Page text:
The author warned that in order to "erase" the Brexit consequences that the British government "provoked", they will try "to re-enter through the windows the single market whose door it slammed shut", meaning Brussels "must be alert to new forms of cherrypicking".

    An electronic billboard displays a British government information message advising business to prepare for the Brexit, in London, Britain December 4, 2020. REUTERS/Toby Melville
    TOBY MELVILLE
    An electronic billboard displays a British government information message advising business to prepare for the Brexit, in London, Britain December 4, 2020. REUTERS/Toby Melville

    Barnier concluded by arguing that the EU should draw lessons from Brexit, urging the bloc "to listen to the popular feeling that expressed itself then, and continues to express itself in many parts of Europe – and to respond to it".

    "That is going to take time, respect, and political courage", he stressed.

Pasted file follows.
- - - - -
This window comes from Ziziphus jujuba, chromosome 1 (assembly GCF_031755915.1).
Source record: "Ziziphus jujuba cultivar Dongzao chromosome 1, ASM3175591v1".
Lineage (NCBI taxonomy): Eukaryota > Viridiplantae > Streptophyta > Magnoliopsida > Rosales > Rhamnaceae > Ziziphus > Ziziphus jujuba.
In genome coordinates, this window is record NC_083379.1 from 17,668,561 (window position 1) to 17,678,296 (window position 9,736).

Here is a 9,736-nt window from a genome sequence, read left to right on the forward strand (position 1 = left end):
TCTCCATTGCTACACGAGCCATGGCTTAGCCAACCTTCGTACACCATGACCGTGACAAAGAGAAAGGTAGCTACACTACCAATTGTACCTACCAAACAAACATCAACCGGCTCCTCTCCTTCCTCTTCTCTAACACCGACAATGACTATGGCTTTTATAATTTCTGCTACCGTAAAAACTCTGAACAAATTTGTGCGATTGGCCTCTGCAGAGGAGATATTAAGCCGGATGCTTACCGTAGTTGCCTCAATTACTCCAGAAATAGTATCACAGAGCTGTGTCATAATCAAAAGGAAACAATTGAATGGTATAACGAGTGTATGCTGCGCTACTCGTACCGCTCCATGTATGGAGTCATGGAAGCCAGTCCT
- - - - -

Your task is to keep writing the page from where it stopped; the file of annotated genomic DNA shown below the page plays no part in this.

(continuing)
In late December, Prime Minister Johnson announced that London and Brussels had completed "the biggest trade deal yet, worth £660 billion a year", on future relations between the EU and the UK.

    The agreement came after months of tough negotiations that were stalled due to issues over fisheries access and a level playing field for social, labour, and environmental issues.

    Britain formally left the EU on 31 January 2020, entering an an almost year-long transition period, during which the country had to abide by the bloc's regulations.

    Related:

    Michael Gove Tells Michel Barnier 'Ball is in Your Court' Amid Fading Hopes for a UK-EU Trade Deal
    Michel Barnier Temporarily Halts Brexit Talks With David Frost Over Positive COVID Case in EU Team
    EU’s Barnier Warns ‘Take-it-or-Leave-it Moment’ on the Horizon in Talks With UK
    'Very Little Time Left, Few Hours': EU's Barnier Says 'Possibility of Brexit Deal is Here'
    Tags:
    consequences, book, Boris Johnson, Theresa May, withdrawal, Brexit, EU, Britain
    Community standardsDiscussion